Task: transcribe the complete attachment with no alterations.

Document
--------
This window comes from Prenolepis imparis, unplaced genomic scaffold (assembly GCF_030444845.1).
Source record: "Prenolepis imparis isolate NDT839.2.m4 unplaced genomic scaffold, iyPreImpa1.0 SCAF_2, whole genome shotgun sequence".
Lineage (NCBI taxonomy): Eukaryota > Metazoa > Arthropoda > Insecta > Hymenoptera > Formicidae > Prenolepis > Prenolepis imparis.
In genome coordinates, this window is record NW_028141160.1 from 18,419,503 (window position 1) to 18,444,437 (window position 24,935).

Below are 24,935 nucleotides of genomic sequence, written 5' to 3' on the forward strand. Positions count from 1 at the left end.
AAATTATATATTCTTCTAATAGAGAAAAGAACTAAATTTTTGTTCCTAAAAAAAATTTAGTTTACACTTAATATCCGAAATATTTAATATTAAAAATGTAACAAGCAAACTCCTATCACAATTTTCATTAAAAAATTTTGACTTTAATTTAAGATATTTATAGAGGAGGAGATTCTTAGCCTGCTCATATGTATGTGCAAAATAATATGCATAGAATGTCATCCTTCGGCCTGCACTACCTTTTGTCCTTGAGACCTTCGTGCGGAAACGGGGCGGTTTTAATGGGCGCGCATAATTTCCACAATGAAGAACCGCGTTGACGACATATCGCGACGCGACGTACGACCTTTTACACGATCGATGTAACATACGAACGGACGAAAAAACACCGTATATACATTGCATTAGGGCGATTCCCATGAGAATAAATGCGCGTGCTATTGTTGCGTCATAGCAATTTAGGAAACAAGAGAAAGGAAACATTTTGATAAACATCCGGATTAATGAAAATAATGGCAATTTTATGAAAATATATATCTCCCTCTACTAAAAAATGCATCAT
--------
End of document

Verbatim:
This window comes from Prenolepis imparis, unplaced genomic scaffold (assembly GCF_030444845.1).
Source record: "Prenolepis imparis isolate NDT839.2.m4 unplaced genomic scaffold, iyPreImpa1.0 SCAF_2, whole genome shotgun sequence".
Lineage (NCBI taxonomy): Eukaryota > Metazoa > Arthropoda > Insecta > Hymenoptera > Formicidae > Prenolepis > Prenolepis imparis.
In genome coordinates, this window is record NW_028141160.1 from 18,419,503 (window position 1) to 18,444,437 (window position 24,935).

Below are 24,935 nucleotides of genomic sequence, written 5' to 3' on the forward strand. Positions count from 1 at the left end.
AAATTATATATTCTTCTAATAGAGAAAAGAACTAAATTTTTGTTCCTAAAAAAAATTTAGTTTACACTTAATATCCGAAATATTTAATATTAAAAATGTAACAAGCAAACTCCTATCACAATTTTCATTAAAAAATTTTGACTTTAATTTAAGATATTTATAGAGGAGGAGATTCTTAGCCTGCTCATATGTATGTGCAAAATAATATGCATAGAATGTCATCCTTCGGCCTGCACTACCTTTTGTCCTTGAGACCTTCGTGCGGAAACGGGGCGGTTTTAATGGGCGCGCATAATTTCCACAATGAAGAACCGCGTTGACGACATATCGCGACGCGACGTACGACCTTTTACACGATCGATGTAACATACGAACGGACGAAAAAACACCGTATATACATTGCATTAGGGCGATTCCCATGAGAATAAATGCGCGTGCTATTGTTGCGTCATAGCAATTTAGGAAACAAGAGAAAGGAAACATTTTGATAAACATCCGGATTAATGAAAATAATGGCAATTTTATGAAAATATATATCTCCCTCTACTAAAAAATGCATCAT